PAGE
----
Ask him whether it is okay to segment customers according to their shopping patterns without offending them and he says, “If you don’t then you miss the opportunity. It is usually 20 per cent of your customers who represent 80 per cent of your business so why wouldn’t you want to concentrate on them?”
With LoyaltyOne recently entering India to set their operations, Pearson and his team have had to face challenges considering the uniqueness of the Indian market and Indian consumers. As he shares details on this, “I think globally you face a challenge in every market you go to. The foundation of elements of what drives consumer behavior is based on his hopes and fears but once you get down into putting cultural filters on and see and understand how the economy works in different countries, the structure of business in different countries etc. then you automatically get the architecture of what you need to build. Every market has its own unique dimensions and how you need to put things together and the subtleties that need to be taken care of. India has two fascinating challenges – first is that unlike the other bigger markets, in India the payment vehicles are not as pronounced and the second is the distinction between the network on the organized retailers and the small kirana stores.”
Customers of a loyalty program can be segmented into 4-5 categories according to Pearson. There is a set which looks at ways and means to make the dollar stretch further through ways of the points earned. Then there is another set which usually just derives a sense of pride being a privileged member to have personal emails being addressed to her, the store being open an hour earlier for her during the launch of a new collection or a sale. The third set of customers belong to a category where they want to monetize quickly on the points they have earned and then the last set of customers belongs to the category of ‘aspirational customers’ who will redeem their points for goods or services they wouldn’t have spent their money on.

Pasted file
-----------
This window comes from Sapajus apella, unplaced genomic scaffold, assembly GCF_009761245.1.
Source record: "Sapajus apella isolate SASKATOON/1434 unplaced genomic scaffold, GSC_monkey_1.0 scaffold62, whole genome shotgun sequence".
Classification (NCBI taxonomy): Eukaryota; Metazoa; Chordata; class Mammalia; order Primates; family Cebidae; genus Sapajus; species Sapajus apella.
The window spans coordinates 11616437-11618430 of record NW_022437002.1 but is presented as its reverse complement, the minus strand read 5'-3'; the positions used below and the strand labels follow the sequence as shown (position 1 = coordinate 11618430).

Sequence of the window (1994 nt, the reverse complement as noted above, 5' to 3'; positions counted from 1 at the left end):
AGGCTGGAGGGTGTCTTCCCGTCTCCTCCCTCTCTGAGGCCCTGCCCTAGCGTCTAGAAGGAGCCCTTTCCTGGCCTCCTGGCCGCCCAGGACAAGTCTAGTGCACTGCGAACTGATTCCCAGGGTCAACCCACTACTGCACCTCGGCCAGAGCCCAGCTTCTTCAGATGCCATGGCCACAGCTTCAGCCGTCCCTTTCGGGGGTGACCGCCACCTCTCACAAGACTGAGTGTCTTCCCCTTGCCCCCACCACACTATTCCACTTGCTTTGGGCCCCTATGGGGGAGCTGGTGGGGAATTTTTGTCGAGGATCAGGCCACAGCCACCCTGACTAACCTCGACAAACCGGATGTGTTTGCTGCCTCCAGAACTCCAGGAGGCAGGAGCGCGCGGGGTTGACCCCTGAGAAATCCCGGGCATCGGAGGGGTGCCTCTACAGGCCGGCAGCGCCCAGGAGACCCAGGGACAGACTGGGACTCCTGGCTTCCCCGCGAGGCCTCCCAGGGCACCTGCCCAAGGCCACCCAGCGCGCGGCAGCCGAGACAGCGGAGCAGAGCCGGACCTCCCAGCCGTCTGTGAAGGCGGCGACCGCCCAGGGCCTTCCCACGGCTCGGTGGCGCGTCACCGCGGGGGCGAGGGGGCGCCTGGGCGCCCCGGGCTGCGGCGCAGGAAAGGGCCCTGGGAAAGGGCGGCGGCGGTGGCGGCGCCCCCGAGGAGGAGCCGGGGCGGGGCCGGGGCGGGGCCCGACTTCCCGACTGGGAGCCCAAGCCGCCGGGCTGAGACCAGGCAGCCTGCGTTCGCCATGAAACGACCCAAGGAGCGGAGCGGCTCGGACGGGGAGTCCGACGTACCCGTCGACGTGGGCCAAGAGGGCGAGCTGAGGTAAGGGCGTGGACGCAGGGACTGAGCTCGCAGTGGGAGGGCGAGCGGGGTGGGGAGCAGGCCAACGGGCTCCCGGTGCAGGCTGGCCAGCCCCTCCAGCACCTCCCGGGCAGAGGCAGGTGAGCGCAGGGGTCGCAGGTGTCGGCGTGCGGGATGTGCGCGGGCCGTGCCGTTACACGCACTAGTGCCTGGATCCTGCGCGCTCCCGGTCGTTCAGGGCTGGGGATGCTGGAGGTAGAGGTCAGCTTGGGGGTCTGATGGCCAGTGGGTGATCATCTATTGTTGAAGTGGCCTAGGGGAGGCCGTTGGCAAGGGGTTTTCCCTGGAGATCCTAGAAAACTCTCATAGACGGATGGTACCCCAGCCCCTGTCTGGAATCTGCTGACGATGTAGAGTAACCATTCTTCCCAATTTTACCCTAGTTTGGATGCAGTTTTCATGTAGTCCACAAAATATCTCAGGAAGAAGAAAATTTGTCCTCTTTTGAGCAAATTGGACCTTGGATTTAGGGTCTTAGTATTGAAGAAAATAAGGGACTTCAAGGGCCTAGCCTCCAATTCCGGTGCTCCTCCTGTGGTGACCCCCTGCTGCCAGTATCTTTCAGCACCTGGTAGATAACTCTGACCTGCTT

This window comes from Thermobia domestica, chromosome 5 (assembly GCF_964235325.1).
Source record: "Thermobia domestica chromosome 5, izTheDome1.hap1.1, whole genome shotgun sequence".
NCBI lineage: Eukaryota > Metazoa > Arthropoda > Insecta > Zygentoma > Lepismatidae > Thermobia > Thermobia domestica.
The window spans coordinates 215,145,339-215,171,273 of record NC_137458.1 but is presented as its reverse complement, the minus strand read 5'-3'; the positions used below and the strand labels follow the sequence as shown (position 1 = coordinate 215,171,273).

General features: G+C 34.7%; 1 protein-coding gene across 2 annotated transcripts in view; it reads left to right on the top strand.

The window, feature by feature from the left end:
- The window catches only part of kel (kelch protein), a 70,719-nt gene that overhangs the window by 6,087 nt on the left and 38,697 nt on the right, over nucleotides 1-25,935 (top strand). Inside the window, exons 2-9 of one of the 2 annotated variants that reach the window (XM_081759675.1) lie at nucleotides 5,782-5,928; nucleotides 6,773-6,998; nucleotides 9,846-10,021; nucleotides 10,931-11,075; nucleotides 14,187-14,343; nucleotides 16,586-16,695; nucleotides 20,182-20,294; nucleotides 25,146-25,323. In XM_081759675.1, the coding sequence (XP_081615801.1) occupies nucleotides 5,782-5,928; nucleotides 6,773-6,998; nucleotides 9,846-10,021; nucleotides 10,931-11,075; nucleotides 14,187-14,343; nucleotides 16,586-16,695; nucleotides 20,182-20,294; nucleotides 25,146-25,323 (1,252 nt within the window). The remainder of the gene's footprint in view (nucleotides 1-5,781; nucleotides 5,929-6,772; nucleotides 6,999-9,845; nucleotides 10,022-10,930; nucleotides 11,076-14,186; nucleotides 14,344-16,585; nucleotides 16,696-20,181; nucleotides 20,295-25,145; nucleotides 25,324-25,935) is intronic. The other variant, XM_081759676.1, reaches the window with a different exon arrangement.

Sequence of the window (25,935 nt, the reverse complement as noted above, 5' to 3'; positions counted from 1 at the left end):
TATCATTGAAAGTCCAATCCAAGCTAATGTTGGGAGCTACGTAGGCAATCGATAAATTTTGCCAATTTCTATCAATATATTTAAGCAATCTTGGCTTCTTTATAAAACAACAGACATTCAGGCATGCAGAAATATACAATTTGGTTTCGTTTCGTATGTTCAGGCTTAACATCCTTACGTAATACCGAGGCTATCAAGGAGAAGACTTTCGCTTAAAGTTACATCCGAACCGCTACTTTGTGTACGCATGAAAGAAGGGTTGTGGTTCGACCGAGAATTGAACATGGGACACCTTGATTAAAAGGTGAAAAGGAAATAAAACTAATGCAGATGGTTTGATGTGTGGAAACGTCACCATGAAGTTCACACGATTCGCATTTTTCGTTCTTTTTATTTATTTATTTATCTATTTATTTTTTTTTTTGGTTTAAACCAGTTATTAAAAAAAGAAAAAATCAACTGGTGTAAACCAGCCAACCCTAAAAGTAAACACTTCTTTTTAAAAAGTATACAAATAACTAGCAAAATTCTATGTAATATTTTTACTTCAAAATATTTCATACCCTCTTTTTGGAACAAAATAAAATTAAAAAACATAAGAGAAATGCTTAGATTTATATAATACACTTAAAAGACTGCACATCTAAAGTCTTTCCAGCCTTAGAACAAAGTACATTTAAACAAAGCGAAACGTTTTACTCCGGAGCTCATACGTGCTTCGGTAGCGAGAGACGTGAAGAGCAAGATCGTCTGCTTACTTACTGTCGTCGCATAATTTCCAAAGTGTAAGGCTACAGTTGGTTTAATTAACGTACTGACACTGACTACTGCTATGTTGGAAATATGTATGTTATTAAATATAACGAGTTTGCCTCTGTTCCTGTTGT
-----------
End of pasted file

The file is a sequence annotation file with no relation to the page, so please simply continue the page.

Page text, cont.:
Sharing more insights on loyalty marketing, Pearson says in his book – The Loyalty Leap: True Loyalty marketing transcends the programmatic experience that occupies the wallets of most consumers – make a purchase, earn a few points. The best loyalty marketing leaders have come to understand that their programs are a way to connect with customers on a level elevated beyond mere transactions. The customer information and insights that arise from these loyalty programs is the fuel required to empower a new competitive platform. For over 20 years, programs developed at LoyaltyOne have affected the behavior of more than 120 million people around the world. We also operate the AIR MILES Reward Program, the largest loyalty program in Canada, where we work with two decades of customer spending information to bring incremental value to more than one hundred leading brands. In Canada, our brand has higher penetration than any credit card, higher usage than laundry soap, and higher retention than any wireless service.